Release date: 4 March 2016
Running time: 99 min
Directors: Severin Fiala, Veronika Franz
Starring: Lukas Schwarz, Elias Schwarz, Susanne Wuest
Unsettling from the opening moments, this Austrian psychological horror from directors Severin Fiala and Veronica Franz keeps its cards pretty close to its chest throughout. We are given an intriguing set-up as our way in; two boys living in a modern, remote lakeside house with their mother, who has just undergone significant cosmetic facial surgery. Goodnight Mommy is intentionally secretive, preferring to create an overwhelming feeling of dread through impeccable sound editing and subtle shifts in perspective.
No-one is coming out and directly saying it, but there is something seriously wrong here. It plays on your expectations of the horror genre to create fear and disgust, while actually doing very little. It’s less concerned about you connecting with character, and more about embracing the overall mood of the film, something it achieves with chilling aplomb. With a focus on the family unit, complete with an absent father and a strained relationships between mother and child, Goodnight Mommy is something of a European cousin to Jennifer Kent’s The Babadook. While not as accessible as Kent’s sublime horror- Fiala and Franz don’t concern themselves with trivial matters like back story and expositional conversations- the two are tonally very similar. The atmosphere in both homes is rife with repression and grief.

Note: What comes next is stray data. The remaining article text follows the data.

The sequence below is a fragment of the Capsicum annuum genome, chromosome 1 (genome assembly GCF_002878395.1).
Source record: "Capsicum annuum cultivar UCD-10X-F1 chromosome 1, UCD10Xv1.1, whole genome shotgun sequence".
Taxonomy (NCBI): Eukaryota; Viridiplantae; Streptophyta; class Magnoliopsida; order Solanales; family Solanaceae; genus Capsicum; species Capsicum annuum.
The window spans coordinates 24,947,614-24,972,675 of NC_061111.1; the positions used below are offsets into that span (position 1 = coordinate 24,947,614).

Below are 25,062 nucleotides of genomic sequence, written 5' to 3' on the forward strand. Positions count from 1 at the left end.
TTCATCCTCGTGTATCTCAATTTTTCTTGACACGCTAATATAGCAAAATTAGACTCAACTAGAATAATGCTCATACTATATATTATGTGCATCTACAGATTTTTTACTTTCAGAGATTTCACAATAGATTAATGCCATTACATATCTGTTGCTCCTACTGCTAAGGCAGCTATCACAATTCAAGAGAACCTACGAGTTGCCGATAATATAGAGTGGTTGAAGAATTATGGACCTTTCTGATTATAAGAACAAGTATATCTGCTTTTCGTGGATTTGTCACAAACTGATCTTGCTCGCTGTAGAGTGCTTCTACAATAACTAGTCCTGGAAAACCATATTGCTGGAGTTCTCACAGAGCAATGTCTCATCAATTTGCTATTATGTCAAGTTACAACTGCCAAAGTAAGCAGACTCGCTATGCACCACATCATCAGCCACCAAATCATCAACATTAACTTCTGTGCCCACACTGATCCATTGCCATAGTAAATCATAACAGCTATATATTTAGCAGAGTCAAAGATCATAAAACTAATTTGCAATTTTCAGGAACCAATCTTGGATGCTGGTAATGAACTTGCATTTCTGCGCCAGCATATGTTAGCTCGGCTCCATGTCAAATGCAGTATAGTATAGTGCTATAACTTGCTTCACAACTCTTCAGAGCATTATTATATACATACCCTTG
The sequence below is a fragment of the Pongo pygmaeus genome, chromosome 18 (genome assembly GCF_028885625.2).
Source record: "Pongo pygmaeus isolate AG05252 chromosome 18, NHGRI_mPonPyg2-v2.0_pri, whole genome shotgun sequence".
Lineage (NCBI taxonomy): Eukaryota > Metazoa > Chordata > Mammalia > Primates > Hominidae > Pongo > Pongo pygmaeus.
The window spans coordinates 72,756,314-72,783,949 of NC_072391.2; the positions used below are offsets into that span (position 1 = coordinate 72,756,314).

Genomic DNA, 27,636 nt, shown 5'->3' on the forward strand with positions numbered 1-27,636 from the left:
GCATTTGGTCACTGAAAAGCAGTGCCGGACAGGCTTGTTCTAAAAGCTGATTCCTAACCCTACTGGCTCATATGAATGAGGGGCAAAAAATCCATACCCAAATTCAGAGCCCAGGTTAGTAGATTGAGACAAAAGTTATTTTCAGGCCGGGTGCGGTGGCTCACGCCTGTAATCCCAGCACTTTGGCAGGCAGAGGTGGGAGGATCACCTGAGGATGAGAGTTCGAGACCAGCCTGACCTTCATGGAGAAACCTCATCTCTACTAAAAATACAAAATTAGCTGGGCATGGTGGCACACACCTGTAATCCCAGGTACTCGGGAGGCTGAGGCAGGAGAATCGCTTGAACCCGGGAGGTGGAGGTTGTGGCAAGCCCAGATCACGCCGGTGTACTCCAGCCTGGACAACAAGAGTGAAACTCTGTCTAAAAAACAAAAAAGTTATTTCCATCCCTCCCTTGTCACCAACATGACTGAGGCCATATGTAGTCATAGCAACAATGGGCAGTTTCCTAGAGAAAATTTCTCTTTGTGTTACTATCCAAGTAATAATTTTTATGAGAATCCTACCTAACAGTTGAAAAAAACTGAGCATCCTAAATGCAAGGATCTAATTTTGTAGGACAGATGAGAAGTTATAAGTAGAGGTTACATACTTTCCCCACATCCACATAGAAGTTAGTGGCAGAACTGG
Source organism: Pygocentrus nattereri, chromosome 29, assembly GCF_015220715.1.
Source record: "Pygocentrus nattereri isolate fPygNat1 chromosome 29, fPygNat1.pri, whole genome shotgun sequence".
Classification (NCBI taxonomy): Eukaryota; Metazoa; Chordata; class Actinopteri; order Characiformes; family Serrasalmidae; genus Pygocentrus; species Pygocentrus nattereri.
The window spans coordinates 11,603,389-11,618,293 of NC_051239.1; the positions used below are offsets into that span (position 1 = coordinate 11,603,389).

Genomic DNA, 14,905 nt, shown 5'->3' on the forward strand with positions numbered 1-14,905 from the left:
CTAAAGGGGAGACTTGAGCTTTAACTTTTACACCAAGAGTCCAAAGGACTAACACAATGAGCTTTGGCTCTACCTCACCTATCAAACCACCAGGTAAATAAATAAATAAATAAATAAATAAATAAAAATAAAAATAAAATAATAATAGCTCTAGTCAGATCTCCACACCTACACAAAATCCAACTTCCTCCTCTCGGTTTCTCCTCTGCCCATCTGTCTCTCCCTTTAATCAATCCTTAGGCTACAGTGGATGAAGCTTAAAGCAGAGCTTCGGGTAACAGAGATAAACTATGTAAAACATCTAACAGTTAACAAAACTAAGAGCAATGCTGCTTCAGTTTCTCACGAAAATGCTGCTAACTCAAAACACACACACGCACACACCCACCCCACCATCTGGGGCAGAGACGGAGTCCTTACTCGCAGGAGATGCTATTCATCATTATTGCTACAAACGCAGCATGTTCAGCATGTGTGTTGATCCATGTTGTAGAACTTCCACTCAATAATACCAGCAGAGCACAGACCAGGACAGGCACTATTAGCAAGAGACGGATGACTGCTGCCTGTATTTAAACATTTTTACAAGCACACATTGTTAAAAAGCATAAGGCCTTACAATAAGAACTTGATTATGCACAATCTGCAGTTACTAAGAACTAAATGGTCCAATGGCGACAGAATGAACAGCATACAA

It has always been the job of good horror to reflect the larger fears of society through the use of fantastical boogeymen. Just as Godzilla represented the fears of the Japanese public following the devastation of the atomic bomb, or vampire movies of the 80’s and 90’s reflected the panic which followed the outbreak of the AIDS virus, Goodnight Mommy is indicative of a society only now confronting the taboos surrounding mental illness.
Our main characters are essentially a pair of creepy twins and a deformed monster (with a dash of wicked stepmother), but there is nothing otherworldly or paranormal on display. Rather than relying on jump scares or demons lurking in the closet, the main focus is on the all too real horrors of paranoia and PTSD. The human mind is capable of creating terror just as destructive as any werewolf, zombie or axe murderer. Let’s hope this new era of horror continues to impress and surprise us.
Goodnight Mommy is screening at the GFT on Sunday, 21st February as part of the Glasgow Film Festival and will be on general release on 4th March.